A pair of mathematical structures are isomorphic to each other if they are “essentially the same”, even if they aren’t necessarily equal.

An isomorphism is a morphism between isomorphic structures which translates one to the other in a way that preserves all the relevant structure. An important property of an isomorphism is that it can be ‘undone’ by its inverse isomorphism.

An isomorphism from an object to itself is called an automorphism. They can be thought of as symmetries: different ways in which an object can be mapped onto itself without changing it.

Equality and Identity

The simplest isomorphism is equality: if two things are equal then they are actually the same thing (and so not actually two things at all). Anything is obviously indistinguishable from itself under whatever measure you might use (it has any property in common with itself) and so regardless of the theory or language, anything is isomorphic to itself. This is represented by the identity (iso)morphism.


Group Isomorphisms

For a more technical example, the theory of groups only talks about the way that elements are combined via group operation. The theory does not care in what order elements are put, or what they are labelled or even what they are. Hence, if you are using the language and theory of groups, you want to say two groups are essentially indistinguishable if you can pair up the elements such that their group operations act the same way. <div>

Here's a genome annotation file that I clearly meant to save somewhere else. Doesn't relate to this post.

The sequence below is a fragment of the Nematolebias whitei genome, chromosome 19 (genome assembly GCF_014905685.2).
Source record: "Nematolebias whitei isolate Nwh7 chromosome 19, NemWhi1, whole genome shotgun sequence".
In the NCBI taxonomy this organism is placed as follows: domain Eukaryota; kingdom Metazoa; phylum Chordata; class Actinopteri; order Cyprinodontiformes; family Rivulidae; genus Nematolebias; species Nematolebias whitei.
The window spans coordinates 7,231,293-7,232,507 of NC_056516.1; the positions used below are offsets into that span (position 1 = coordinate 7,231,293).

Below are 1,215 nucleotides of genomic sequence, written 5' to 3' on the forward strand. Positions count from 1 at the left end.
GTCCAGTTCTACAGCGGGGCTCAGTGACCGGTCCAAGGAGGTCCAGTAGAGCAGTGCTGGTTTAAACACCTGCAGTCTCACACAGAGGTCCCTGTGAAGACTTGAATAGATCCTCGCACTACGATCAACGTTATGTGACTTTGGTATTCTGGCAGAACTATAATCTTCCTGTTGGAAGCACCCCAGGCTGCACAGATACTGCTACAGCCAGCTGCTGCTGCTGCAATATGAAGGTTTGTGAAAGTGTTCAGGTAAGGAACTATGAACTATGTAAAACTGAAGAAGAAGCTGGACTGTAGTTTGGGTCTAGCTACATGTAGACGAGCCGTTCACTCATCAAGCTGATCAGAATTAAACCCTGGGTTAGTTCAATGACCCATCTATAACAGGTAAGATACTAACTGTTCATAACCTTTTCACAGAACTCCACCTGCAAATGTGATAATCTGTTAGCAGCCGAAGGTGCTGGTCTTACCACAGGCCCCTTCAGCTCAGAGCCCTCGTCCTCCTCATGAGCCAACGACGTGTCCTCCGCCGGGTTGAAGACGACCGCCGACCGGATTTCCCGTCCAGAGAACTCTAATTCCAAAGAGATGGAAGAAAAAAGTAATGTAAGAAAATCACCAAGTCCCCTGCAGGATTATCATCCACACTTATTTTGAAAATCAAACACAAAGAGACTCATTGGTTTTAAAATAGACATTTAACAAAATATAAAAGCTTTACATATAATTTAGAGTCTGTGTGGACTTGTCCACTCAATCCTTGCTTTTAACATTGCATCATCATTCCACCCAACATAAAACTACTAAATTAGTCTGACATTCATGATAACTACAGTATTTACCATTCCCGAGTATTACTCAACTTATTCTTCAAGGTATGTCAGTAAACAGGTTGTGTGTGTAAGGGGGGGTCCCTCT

Isomorphisms in Category Theory

In category theory, an isomorphism is a morphism which has a two-sided inverse function. That is to say, \(f:A \to B\) is an isomorphism if there is a morphism \(g: B \to A\) where \(f\) and \(g\) cancel each other out.

Formally, this means that both composites \(fg\) and \(gf\) are equal to identity morphisms (morphisms which ‘do nothing’ or declare an object equal to itself). That is, \(gf = \mathrm {id}_A\) and \(fg = \mathrm {id}_B\).


  • Group isomorphism

    “Isomorphism” is the proper notion of “sameness” or “equality” among groups.

  • Isomorphism: Intro (Math 0)

    Things which are basically the same, except for some stuff you don’t care about.

  • Up to isomorphism

    A phrase mathematicians use when saying “we only care about the structure of an object, not about specific implementation details of the object”.


  • Mathematics

    Mathematics is the study of numbers and other ideal objects that can be described by axioms.